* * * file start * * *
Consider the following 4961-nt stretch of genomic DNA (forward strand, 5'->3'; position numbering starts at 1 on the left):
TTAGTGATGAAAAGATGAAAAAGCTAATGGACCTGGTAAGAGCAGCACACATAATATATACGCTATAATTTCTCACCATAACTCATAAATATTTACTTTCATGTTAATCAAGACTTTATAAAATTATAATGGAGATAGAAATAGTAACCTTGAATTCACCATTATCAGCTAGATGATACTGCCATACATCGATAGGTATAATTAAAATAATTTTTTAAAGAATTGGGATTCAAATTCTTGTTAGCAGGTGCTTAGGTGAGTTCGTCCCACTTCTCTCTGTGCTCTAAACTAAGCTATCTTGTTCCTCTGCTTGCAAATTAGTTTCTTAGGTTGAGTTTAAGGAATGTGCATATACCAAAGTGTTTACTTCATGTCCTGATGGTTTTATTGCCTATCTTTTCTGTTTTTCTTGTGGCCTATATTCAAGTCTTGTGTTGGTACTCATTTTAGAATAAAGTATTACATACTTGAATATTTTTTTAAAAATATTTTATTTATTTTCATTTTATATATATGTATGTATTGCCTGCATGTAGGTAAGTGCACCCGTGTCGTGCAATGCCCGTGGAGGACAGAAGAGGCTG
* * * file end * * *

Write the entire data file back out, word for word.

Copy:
Consider the following 4961-nt stretch of genomic DNA (forward strand, 5'->3'; position numbering starts at 1 on the left):
TTAGTGATGAAAAGATGAAAAAGCTAATGGACCTGGTAAGAGCAGCACACATAATATATACGCTATAATTTCTCACCATAACTCATAAATATTTACTTTCATGTTAATCAAGACTTTATAAAATTATAATGGAGATAGAAATAGTAACCTTGAATTCACCATTATCAGCTAGATGATACTGCCATACATCGATAGGTATAATTAAAATAATTTTTTAAAGAATTGGGATTCAAATTCTTGTTAGCAGGTGCTTAGGTGAGTTCGTCCCACTTCTCTCTGTGCTCTAAACTAAGCTATCTTGTTCCTCTGCTTGCAAATTAGTTTCTTAGGTTGAGTTTAAGGAATGTGCATATACCAAAGTGTTTACTTCATGTCCTGATGGTTTTATTGCCTATCTTTTCTGTTTTTCTTGTGGCCTATATTCAAGTCTTGTGTTGGTACTCATTTTAGAATAAAGTATTACATACTTGAATATTTTTTTAAAAATATTTTATTTATTTTCATTTTATATATATGTATGTATTGCCTGCATGTAGGTAAGTGCACCCGTGTCGTGCAATGCCCGTGGAGGACAGAAGAGGCTG